My parents had a remarkable system for the tooth fairy. Each time my brothers and I lost a tooth, we would find a silver dollar under our pillow. That was pretty generous for the baby boomer era, when the going rate averaged .69 cents per tooth and kids we knew usually received a quarter.
But there was a catch. My parents always collected the silver dollar for safe keeping and I don’t recall ever spending the equivalent amount on anything. It was a clever scam leading me to become a tooth fairy skeptic at a very young age.
According to a survey published by Mike Brown, I gave my kids a bit less than the going average rate of $1.39 per tooth that their Gen X peers received. At least I gave them an actual dollar they could spend, plus a bonus for that first tooth. My grandkids’ generation receives an average of $3.25, so I guess my shock over the tooth fairy leaving $5 for that first tooth was unwarranted.
Here’s an interesting factoid. When inflation is accounted for, the average amount of money my generation received for a lost tooth would be almost $6. If I had actually received that dollar, I could have found something I liked at Target, except there were no stores like Target back then. So I guess that money would have been added to my piggy bank along with the dollar per hour I received for babysitting. But at least the tooth fairy magic would have been part of my life.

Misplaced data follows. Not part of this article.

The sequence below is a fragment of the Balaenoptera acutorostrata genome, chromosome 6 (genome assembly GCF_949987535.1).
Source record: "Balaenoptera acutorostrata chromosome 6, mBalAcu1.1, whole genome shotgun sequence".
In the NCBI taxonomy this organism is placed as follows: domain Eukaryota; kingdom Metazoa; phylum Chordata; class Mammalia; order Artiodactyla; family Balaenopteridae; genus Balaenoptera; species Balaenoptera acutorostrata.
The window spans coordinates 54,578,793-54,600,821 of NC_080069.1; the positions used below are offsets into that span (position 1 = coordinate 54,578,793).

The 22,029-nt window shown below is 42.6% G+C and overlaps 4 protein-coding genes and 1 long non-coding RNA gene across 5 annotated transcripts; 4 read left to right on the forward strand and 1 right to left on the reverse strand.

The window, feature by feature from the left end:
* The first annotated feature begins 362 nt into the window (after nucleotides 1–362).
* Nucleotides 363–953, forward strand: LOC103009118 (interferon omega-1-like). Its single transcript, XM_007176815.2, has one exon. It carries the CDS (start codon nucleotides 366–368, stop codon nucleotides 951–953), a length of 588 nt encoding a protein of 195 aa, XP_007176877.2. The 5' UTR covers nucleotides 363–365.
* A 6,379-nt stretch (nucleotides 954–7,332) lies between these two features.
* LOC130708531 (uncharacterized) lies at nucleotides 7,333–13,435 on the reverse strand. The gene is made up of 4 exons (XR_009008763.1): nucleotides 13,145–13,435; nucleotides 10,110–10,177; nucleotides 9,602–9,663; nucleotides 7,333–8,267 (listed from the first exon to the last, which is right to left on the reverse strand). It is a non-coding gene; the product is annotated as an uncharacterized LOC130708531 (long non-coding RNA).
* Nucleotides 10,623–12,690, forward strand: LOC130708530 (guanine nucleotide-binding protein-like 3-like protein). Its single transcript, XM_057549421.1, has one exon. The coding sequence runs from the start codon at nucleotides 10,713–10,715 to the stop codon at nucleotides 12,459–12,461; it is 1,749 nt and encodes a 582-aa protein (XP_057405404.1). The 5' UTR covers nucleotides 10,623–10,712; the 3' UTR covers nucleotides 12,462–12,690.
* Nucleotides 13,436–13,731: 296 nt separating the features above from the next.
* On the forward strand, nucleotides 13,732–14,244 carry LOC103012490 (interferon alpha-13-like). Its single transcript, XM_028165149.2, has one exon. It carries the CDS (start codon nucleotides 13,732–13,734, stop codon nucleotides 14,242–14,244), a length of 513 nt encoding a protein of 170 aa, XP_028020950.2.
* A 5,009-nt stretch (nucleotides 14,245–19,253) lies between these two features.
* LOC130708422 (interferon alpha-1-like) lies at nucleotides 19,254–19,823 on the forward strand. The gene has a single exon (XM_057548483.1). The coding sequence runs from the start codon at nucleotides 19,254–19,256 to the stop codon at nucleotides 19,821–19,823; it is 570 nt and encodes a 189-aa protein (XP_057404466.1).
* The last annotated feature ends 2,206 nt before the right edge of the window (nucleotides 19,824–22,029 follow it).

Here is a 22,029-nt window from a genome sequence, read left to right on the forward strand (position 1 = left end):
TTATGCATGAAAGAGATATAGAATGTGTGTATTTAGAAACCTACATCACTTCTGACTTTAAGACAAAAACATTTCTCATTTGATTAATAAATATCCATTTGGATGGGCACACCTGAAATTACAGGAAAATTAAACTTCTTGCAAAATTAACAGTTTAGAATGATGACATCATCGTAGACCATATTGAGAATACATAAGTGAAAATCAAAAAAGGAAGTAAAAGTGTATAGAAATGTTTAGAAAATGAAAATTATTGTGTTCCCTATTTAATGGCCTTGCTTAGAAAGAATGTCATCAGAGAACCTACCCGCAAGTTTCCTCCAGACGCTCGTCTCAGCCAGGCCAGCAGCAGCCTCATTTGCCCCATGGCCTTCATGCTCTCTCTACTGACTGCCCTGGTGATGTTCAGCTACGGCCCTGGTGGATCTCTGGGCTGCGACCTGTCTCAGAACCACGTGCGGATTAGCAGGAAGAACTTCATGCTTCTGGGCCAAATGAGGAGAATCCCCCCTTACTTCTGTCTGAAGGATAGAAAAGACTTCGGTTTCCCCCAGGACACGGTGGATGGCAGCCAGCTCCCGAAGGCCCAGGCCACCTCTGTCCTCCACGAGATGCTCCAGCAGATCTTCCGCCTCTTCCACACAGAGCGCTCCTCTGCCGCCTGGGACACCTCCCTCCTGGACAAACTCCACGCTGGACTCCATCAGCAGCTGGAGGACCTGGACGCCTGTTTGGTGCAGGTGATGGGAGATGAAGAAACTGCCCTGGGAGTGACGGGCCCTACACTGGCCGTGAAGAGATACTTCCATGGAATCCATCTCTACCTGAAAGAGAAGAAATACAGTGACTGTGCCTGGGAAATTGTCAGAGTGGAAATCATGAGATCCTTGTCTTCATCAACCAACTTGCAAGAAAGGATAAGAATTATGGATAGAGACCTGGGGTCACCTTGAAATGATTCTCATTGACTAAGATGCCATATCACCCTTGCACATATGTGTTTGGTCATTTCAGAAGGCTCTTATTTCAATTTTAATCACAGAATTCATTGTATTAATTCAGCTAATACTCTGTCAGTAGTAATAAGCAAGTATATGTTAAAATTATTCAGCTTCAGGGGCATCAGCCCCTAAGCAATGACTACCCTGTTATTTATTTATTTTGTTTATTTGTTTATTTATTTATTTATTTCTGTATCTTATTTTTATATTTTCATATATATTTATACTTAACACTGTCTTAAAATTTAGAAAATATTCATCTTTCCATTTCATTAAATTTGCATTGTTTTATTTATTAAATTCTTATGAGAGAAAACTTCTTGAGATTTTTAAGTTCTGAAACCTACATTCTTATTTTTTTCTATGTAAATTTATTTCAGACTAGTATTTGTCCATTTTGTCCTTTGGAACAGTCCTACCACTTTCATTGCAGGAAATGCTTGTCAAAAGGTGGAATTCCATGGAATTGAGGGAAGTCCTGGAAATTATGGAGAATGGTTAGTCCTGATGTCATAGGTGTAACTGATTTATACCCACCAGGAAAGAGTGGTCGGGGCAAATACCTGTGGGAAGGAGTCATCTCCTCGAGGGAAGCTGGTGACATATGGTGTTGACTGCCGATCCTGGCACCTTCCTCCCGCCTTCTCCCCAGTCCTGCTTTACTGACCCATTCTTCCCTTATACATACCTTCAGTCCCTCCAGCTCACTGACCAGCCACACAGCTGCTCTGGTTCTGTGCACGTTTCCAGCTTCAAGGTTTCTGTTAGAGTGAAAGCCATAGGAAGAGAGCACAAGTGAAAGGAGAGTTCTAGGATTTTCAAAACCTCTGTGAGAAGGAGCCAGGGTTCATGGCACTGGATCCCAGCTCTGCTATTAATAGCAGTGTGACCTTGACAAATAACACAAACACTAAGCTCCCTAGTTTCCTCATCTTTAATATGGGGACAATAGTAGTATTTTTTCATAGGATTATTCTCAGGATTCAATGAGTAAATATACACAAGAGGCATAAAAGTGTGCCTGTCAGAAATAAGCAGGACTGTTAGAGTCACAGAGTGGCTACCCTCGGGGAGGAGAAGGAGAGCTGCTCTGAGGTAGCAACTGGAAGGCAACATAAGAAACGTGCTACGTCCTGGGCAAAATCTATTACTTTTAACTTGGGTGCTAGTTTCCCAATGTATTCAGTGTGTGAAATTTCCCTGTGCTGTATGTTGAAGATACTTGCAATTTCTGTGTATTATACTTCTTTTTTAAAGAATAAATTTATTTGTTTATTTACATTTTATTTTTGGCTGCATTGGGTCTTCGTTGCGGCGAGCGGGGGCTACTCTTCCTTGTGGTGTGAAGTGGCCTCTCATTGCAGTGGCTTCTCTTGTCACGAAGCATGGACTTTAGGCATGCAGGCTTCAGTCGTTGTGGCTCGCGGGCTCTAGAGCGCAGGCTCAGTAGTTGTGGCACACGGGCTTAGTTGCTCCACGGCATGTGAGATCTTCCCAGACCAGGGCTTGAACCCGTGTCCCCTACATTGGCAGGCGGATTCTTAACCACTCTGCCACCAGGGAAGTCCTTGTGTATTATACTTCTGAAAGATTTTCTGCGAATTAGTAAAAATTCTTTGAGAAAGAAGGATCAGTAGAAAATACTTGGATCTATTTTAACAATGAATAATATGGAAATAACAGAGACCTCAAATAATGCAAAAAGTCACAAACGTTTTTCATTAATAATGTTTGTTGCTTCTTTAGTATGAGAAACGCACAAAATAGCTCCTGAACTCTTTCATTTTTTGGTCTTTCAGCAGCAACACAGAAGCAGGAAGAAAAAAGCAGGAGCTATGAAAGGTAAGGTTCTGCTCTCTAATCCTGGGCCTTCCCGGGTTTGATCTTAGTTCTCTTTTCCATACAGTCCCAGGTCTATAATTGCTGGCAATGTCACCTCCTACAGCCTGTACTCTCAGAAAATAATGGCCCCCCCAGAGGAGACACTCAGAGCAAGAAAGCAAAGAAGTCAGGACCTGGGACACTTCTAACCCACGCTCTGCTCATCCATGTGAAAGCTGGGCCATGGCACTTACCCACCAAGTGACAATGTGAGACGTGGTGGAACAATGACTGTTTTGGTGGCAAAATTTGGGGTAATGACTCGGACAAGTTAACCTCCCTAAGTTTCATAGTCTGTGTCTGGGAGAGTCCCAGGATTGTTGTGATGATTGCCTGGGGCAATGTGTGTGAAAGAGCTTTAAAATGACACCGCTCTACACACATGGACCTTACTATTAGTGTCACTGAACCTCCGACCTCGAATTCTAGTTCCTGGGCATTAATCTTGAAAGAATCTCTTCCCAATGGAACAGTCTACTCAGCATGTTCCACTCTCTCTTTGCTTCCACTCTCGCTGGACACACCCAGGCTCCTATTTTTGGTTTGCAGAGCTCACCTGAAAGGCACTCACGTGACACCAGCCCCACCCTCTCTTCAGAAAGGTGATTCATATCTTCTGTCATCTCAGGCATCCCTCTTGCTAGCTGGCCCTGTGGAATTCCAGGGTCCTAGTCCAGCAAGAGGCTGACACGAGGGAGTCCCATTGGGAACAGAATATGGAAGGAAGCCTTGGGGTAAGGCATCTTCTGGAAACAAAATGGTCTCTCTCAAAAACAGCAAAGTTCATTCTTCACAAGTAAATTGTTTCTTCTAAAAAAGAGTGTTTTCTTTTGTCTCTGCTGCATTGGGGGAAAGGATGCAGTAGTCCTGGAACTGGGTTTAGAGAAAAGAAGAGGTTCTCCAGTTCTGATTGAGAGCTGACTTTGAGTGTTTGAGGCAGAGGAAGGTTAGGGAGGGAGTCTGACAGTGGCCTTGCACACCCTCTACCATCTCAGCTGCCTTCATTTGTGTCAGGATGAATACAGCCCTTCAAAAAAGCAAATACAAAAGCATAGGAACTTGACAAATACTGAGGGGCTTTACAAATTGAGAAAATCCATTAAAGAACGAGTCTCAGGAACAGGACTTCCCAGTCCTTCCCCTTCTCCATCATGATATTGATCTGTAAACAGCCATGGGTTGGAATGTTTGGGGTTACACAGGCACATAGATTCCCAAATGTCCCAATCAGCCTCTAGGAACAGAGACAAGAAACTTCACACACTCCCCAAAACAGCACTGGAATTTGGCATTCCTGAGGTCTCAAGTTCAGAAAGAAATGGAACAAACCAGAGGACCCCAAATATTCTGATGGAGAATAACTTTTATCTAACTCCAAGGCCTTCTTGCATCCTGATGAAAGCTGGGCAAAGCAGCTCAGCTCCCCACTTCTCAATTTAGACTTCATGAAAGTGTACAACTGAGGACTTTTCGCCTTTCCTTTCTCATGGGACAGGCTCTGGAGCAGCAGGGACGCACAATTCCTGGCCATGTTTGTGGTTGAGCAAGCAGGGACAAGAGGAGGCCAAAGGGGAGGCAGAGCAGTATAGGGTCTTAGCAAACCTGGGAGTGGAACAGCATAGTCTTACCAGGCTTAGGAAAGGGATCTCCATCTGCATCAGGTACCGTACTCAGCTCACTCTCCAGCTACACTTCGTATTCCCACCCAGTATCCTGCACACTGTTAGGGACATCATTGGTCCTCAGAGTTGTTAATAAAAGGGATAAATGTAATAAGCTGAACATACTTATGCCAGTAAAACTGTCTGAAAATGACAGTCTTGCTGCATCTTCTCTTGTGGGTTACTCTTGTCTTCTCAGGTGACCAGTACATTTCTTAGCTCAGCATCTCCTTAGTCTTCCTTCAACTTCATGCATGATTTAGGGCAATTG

Times may have changed, but there is nothing I love more than those photos of my kids and grandkids missing their two front teeth. When one of my daughters lost hers just before school picture day, I worried I would never want a record of that toothless grin. Today, I treasure that photo.
For some strange reason, I kept one of my kids’ baby teeth in a small jar until I unearthed them cleaning out a drawer last year. None of my kids wanted to claim those teeth, informing me that saving them for so long was rather gross. So after so many years, I tossed them. But those memories of sneaking into their rooms to slip tooth fairy money under their pillows is as vivid as if it happened yesterday. It was important to be sure they were soundly asleep so they continued to believe in the tooth fairy.
Now my grandkids have special, fancy tooth pillows, but the excitement of finding tangible evidence that the tooth fairy replaced that baby tooth with money is the same. And I treasure all of their sweet, toothless photos.